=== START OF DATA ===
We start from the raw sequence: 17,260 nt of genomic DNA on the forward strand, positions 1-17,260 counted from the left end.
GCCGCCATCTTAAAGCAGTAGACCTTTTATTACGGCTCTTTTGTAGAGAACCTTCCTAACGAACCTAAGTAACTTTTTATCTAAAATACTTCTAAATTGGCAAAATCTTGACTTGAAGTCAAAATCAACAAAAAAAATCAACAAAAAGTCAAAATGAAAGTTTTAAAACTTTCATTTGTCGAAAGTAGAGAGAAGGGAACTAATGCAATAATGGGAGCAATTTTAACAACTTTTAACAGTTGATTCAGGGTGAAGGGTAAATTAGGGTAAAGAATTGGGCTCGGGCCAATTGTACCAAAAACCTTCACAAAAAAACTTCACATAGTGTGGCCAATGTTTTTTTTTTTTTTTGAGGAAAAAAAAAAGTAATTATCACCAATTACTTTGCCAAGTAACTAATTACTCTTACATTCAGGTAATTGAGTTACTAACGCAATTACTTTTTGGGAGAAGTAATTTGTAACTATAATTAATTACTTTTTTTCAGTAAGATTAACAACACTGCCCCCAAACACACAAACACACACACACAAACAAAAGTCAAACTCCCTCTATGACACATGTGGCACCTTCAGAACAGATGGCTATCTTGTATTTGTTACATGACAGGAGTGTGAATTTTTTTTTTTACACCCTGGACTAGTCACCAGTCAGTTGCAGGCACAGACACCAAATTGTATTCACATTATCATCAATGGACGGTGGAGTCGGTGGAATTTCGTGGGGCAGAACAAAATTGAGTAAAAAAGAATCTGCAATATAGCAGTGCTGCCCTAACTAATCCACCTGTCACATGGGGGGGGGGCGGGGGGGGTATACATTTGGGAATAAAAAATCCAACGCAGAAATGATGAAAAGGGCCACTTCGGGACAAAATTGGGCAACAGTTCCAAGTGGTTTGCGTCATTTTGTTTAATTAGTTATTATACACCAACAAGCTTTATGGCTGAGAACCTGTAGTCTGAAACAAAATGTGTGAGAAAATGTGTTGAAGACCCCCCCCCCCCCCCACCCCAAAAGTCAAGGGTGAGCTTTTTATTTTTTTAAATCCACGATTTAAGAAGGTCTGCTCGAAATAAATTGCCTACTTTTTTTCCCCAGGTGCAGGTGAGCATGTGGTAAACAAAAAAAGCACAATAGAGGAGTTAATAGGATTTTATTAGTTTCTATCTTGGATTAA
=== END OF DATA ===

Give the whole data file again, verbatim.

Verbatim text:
We start from the raw sequence: 17,260 nt of genomic DNA on the forward strand, positions 1-17,260 counted from the left end.
GCCGCCATCTTAAAGCAGTAGACCTTTTATTACGGCTCTTTTGTAGAGAACCTTCCTAACGAACCTAAGTAACTTTTTATCTAAAATACTTCTAAATTGGCAAAATCTTGACTTGAAGTCAAAATCAACAAAAAAAATCAACAAAAAGTCAAAATGAAAGTTTTAAAACTTTCATTTGTCGAAAGTAGAGAGAAGGGAACTAATGCAATAATGGGAGCAATTTTAACAACTTTTAACAGTTGATTCAGGGTGAAGGGTAAATTAGGGTAAAGAATTGGGCTCGGGCCAATTGTACCAAAAACCTTCACAAAAAAACTTCACATAGTGTGGCCAATGTTTTTTTTTTTTTTTGAGGAAAAAAAAAAGTAATTATCACCAATTACTTTGCCAAGTAACTAATTACTCTTACATTCAGGTAATTGAGTTACTAACGCAATTACTTTTTGGGAGAAGTAATTTGTAACTATAATTAATTACTTTTTTTCAGTAAGATTAACAACACTGCCCCCAAACACACAAACACACACACACAAACAAAAGTCAAACTCCCTCTATGACACATGTGGCACCTTCAGAACAGATGGCTATCTTGTATTTGTTACATGACAGGAGTGTGAATTTTTTTTTTTACACCCTGGACTAGTCACCAGTCAGTTGCAGGCACAGACACCAAATTGTATTCACATTATCATCAATGGACGGTGGAGTCGGTGGAATTTCGTGGGGCAGAACAAAATTGAGTAAAAAAGAATCTGCAATATAGCAGTGCTGCCCTAACTAATCCACCTGTCACATGGGGGGGGGGCGGGGGGGGTATACATTTGGGAATAAAAAATCCAACGCAGAAATGATGAAAAGGGCCACTTCGGGACAAAATTGGGCAACAGTTCCAAGTGGTTTGCGTCATTTTGTTTAATTAGTTATTATACACCAACAAGCTTTATGGCTGAGAACCTGTAGTCTGAAACAAAATGTGTGAGAAAATGTGTTGAAGACCCCCCCCCCCCCCCACCCCAAAAGTCAAGGGTGAGCTTTTTATTTTTTTAAATCCACGATTTAAGAAGGTCTGCTCGAAATAAATTGCCTACTTTTTTTCCCCAGGTGCAGGTGAGCATGTGGTAAACAAAAAAAGCACAATAGAGGAGTTAATAGGATTTTATTAGTTTCTATCTTGGATTAA